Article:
People in Lancaster are exploring alternative therapies because they have to wait 11 days to see their GP
Almost one in 10 Lancaster residents have had no option, but to explore alternative therapies as they’re forced to wait nearly 11 days for a doctor's appointment, it has been revealed.
Boyes Turner Claims, medical negligence experts, conducted research that found those looking to book a GP appointment in Lancaster are typically forced to wait 11 days before seeing their doctor.
The national average across the nation sits at one week - seven days.
The research, which analysed NHS Digital data on waiting times alongside a national survey of UK adults who have tried to see their GP in the last six months, found that 26% of those living in Lancaster had to contact their medical practice several times before they could book an appointment, as there weren’t any bookable slots left or they couldn’t get through to reception staff.
On average, it took them 4.1 days to get booked in, and then there was an average additional wait of 5.8 days before the appointment took place.
Some have been seen on the same day (14%), but a worrying number have waited more than a month in total (10%). Many (32%) said they’re still waiting to get an appointment.
Across the nation, on average, people said they’ve have had to wait at least one week (7 days) to secure an appointment, but one in ten (10%) had waited 15 days or more.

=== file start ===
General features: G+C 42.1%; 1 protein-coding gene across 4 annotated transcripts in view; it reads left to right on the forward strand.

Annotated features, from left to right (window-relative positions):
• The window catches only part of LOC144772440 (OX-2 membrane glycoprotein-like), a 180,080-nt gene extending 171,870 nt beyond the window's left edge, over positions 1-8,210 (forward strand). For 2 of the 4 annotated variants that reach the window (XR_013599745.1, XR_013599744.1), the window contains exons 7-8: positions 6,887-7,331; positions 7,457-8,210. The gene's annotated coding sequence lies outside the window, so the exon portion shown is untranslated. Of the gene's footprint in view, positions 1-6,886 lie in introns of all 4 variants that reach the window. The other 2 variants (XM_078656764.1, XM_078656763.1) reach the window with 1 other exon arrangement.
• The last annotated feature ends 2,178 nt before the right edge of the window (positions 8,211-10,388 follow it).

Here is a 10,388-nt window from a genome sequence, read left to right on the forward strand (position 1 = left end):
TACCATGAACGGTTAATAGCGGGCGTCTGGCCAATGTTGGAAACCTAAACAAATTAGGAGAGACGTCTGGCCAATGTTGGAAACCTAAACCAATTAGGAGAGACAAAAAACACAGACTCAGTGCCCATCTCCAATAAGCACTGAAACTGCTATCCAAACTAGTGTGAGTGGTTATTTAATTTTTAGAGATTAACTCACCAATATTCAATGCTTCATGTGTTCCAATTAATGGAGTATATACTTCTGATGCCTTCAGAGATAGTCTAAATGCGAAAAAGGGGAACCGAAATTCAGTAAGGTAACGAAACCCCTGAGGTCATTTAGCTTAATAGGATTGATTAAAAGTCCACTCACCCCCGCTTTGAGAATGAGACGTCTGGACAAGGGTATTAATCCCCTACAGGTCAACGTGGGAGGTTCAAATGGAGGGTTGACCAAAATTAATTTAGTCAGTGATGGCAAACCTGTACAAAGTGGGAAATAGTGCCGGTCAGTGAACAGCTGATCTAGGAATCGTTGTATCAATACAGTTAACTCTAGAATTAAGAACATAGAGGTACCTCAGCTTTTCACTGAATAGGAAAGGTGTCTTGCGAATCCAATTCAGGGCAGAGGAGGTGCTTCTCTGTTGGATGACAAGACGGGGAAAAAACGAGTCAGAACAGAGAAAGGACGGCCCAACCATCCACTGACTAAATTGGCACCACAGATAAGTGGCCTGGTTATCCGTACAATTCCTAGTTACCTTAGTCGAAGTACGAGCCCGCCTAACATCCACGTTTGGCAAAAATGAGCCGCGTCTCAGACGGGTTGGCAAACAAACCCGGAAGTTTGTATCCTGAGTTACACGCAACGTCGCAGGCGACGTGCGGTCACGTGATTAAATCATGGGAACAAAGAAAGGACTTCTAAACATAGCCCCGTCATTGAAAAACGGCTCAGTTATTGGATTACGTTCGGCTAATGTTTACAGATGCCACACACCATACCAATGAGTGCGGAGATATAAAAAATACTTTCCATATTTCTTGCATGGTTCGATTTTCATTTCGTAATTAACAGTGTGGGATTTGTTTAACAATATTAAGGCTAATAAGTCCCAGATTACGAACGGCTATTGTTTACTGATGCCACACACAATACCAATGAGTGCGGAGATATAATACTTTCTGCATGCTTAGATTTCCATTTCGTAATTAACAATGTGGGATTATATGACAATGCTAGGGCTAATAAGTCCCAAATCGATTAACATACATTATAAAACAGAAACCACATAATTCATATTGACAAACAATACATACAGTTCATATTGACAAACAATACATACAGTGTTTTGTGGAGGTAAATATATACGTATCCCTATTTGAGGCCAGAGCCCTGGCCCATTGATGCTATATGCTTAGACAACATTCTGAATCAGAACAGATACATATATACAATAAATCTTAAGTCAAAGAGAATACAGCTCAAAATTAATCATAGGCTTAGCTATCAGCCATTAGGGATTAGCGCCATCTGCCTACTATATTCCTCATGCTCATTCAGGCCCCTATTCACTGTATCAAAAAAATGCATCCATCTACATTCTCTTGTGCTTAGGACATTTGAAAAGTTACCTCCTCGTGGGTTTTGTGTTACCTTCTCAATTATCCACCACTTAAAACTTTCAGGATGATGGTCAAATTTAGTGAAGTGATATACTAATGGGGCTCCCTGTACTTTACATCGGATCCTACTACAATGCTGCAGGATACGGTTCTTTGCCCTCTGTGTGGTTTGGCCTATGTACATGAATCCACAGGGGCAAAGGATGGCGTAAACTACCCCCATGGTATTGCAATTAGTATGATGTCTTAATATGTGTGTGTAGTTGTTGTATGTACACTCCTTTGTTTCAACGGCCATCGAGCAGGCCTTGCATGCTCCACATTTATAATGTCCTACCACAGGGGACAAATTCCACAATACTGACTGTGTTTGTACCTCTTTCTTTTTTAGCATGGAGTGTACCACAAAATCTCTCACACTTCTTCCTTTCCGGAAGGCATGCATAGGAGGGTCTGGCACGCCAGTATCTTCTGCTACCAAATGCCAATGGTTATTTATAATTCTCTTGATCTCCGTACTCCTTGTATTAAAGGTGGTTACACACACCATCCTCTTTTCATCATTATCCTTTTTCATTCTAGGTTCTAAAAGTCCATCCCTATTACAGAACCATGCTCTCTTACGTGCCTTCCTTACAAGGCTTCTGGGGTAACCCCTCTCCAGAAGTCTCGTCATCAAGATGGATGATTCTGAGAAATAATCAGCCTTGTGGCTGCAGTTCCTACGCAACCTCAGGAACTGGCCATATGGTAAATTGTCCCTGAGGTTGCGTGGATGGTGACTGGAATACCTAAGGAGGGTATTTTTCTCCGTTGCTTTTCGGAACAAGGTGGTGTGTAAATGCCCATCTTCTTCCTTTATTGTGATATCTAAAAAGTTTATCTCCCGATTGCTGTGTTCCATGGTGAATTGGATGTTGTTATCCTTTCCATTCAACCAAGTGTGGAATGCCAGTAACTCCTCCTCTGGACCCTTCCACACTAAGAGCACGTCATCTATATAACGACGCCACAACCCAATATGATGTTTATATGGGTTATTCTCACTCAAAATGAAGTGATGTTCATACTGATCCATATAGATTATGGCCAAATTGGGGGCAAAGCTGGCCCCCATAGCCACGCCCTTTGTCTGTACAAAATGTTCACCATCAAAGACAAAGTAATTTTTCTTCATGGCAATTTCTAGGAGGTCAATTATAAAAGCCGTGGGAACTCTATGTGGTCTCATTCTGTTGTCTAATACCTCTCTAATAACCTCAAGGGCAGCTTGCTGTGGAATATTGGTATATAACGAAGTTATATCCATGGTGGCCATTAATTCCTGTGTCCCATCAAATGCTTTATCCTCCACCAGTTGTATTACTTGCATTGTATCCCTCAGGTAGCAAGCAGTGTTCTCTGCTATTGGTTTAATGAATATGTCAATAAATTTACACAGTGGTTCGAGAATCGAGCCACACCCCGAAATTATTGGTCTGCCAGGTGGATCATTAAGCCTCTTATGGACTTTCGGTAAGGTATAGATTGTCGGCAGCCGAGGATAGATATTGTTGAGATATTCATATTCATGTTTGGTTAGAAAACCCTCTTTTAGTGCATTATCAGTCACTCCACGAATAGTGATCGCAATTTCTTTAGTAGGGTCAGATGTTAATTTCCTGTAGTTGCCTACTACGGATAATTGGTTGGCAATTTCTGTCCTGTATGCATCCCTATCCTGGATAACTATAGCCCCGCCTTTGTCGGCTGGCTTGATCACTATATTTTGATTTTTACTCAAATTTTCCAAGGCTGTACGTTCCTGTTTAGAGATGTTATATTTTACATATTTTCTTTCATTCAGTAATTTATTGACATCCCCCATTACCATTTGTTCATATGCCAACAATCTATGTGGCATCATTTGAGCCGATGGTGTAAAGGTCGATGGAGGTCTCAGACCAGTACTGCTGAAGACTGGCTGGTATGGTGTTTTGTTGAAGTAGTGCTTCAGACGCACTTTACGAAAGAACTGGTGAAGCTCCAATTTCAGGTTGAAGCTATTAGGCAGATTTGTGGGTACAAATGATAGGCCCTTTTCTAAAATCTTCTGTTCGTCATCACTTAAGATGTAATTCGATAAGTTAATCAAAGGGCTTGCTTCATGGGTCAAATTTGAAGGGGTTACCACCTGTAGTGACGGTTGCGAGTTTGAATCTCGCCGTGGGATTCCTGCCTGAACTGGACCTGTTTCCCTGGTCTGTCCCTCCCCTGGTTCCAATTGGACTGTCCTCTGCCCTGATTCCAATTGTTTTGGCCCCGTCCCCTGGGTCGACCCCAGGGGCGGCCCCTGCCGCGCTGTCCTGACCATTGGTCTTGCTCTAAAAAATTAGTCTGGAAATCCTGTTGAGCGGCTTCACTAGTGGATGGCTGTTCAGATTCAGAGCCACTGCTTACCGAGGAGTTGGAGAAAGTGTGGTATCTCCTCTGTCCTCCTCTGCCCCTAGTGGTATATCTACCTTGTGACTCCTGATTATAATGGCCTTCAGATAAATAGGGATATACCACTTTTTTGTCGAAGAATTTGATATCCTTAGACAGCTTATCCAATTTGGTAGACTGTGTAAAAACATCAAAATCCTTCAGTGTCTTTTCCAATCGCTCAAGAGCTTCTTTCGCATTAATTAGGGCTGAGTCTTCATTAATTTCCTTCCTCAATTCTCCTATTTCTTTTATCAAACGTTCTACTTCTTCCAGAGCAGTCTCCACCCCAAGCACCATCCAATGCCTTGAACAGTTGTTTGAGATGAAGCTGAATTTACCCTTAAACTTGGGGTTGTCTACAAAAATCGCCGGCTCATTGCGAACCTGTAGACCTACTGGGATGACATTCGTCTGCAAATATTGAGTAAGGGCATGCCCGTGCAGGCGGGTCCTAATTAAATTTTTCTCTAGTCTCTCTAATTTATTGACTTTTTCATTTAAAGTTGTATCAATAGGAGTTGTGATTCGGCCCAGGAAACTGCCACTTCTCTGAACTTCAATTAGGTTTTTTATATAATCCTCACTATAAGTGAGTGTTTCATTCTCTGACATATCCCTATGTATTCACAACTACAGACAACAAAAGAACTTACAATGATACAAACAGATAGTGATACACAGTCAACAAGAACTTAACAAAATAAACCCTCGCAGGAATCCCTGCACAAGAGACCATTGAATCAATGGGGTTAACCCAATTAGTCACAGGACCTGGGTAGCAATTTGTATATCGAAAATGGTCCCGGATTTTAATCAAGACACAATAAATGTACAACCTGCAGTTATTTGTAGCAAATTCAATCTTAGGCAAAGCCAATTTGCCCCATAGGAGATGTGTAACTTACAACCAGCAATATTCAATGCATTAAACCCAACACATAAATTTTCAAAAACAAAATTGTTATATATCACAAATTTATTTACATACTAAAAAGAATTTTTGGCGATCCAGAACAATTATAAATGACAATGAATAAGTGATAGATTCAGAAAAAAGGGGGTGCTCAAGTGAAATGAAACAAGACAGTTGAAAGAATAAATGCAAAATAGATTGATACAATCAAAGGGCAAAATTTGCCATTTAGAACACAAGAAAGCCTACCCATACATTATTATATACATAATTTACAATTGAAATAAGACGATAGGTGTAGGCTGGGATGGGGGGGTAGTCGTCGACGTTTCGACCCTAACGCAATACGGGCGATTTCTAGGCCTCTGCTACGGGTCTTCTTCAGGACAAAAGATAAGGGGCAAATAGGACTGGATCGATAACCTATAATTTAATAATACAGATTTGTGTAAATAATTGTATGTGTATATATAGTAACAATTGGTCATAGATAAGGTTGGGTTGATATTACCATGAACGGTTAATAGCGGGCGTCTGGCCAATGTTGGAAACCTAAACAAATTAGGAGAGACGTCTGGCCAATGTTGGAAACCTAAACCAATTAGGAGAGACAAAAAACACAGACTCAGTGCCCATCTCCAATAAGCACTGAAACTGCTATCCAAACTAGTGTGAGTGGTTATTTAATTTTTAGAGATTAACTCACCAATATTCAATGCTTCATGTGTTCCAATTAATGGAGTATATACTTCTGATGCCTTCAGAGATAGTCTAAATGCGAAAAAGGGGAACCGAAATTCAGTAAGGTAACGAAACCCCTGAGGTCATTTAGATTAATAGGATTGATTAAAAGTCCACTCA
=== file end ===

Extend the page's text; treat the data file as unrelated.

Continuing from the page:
For coronavirus-related illnesses, people have waited 16 days on average from first making contact to having their appointment.
Alarmingly, those who deemed their need as being "very urgent" waited an average of 7.4 days, while those who stated their need for an appointment as only "quite urgent" had a delay of 5.6 days.
The majority of people included in the study (68%) felt waiting times were up to twice as long for GP appointments than before the Covid-19 pandemic, and the data showed that since the start of the pandemic, one in every twenty-five people (4%) has been required to wait more than four weeks for a confirmed appointment.
These delays have seen patients look to other means to see a medical professional, or even try and deal with their ailments themselves.
In Lancaster, 20% called 111 while a further 20% had ignored the problem altogether.
Nationally, one in twenty (5%) had resorted to attending A&E because they were unable to secure a GP appointment, while over a quarter (27%) decided to search for an answer to their issue online. One in ten (10%) had decided to explore alternative therapies.
Richard Money-Kyrle, Partner of the Medical Negligence team at Boyes Turner, said: “The impact of the pandemic on health services has been all-encompassing.
“The NHS has been responding to unimaginable pressure since the initial coronavirus outbreak, and our research indicates that the impact on patients is continuing, especially when it comes to securing a speedy appointment with a medical professional. It is concerning that so many patients are resorting to self-diagnosis, visiting A&E and even alternative therapies simply because they cannot discuss their ailments with a trained medical professional in a suitable timeframe.
“We would urge the public to persevere with booking an appointment with their GP when needed and to seek advice from 111 or pharmacists if more urgent.”